Friday, July 1, 2016

Insulting Hillary Clinton (and Others)

This question introduced a long post on my Facebook page: "Why do some Bernie supporters and leftists insist on insulting Hillary?" My lightly edited response follows.

            Attacks on Hillary Clinton's record and positions are legitimate, keeping pressure on her and her campaign to do what her critics want her to do: that is how this very serious game is played. To speak to this as a non-rhetorical question on insults, though — here, I think, are some of the broader reasons.

            (1) Too few Americans spend a lot of time in actual communities, i.e., places where people are stuck with one another for the foreseeable future. This leads to the temptation to say any damn thing one feels strongly about.

            (2) Where Americans do live in communities, many of us live in the results of "the big sort," i.e., surrounded by people with similar attitudes, so saying any damn thing we feel strongly about probably will bring agreement.

            (3) Many of us spend time in virtual "communities," with "community" emphatically in quotation marks: places where we can be pretty anonymous and enter and leave at low cost, and places where we feel we can say any damn thing we feel strongly about.

            (4) We're in another age of sentiment ("Get in touch with your feelings, Luke"), where it's seen as unproblematically good to feel strongly and share those feelings with the group.

            (5) As the custom of "busting" ("signifying on," "cut contests," "doing the dozens") show, the adolescent male tradition of the flyting — insult contests — is alive and both well and ill and increasingly unisex. Insults are sincere and sincerity is good ... and again, people can say any damn thing, with extra points for "transgressivity," until they breach some still- or recently-fashionable taboo.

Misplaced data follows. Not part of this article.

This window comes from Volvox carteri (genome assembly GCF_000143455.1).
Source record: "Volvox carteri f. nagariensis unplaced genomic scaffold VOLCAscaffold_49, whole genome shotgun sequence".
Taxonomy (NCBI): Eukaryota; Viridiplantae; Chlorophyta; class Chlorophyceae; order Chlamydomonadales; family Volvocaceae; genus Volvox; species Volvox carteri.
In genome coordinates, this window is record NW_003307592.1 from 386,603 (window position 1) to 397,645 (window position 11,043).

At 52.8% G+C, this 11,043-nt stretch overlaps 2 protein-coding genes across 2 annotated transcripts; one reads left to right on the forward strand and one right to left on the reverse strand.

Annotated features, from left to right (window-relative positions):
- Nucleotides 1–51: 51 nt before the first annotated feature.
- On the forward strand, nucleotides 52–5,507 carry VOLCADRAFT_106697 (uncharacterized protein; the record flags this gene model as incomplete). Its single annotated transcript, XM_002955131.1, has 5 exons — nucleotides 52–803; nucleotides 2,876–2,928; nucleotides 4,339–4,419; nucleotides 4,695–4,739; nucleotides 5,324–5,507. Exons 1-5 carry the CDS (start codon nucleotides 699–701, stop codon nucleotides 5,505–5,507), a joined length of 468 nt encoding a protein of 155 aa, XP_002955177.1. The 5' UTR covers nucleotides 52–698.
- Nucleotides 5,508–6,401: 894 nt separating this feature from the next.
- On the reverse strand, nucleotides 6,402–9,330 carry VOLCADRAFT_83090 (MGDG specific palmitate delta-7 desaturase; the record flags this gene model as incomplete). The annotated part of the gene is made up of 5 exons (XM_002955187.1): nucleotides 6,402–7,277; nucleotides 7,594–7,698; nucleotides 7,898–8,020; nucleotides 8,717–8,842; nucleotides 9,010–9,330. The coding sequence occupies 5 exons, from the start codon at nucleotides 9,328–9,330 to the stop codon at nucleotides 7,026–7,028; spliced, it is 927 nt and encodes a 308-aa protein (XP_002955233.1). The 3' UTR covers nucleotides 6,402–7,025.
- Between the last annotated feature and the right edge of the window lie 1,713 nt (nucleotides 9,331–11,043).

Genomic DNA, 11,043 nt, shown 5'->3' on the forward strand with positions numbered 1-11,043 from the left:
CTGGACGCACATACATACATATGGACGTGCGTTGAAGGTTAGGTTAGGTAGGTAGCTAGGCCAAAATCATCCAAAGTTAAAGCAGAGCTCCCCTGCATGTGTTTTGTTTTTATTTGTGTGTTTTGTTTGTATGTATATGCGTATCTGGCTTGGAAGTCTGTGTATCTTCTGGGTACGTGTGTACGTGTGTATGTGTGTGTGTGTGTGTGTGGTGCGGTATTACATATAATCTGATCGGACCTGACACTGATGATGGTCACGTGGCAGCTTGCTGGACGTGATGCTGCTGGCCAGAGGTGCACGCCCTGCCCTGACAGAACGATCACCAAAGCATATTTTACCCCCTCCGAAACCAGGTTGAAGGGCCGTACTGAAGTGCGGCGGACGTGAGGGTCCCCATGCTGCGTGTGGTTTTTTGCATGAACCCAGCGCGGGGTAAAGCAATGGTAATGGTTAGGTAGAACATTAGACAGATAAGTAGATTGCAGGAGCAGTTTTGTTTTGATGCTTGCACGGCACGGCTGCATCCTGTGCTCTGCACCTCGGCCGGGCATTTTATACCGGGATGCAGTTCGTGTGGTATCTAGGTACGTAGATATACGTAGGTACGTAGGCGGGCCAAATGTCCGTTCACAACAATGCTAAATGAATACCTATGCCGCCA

(6) Relatively few Americans grow up political and so haven't learned that there are instances when one must affront the neighbors and get into arguments, and therefore one should rigorously avoid pissing others off unnecessarily.

            (7) Relatively few Americans grow up political and in real neighborhoods, so many fail to learn to never piss off the neighbors unnecessarily because you never know when you might need a favor.

            (8) Many young Americans have had their self-esteem maintained strongly and work under the idea that they can say any damn thing and insult people and still be able to ask those people for favors.
                        (The editor of The Miami Student student newspaper sent me a Christmas card, which was a nice gesture, and used the opportunity to drop my column. She reassured me, though, that all was well since she'd replaced me with a colleague of mine who was a highly popular professor who she was sure would make an excellent columnist. My friends and I joked that she'd probably ask me for a letter of recommendation, and I said I might write her one because at a young age she had the sort of total sociopathic insensitivity typical of real-pro newspaper editors. Within a week, she asked me for a letter of recommendation.)

            (9) The relatively hard Left and hard Right attract people who put ideas above people and put their ideas above just about any people they are not politically infatuated with. Such folk will say any damn thing they think demonstrates their love of the Good, the True, and the pretty ugly, but screw it: if you disagree, you're just wrong and evil. 

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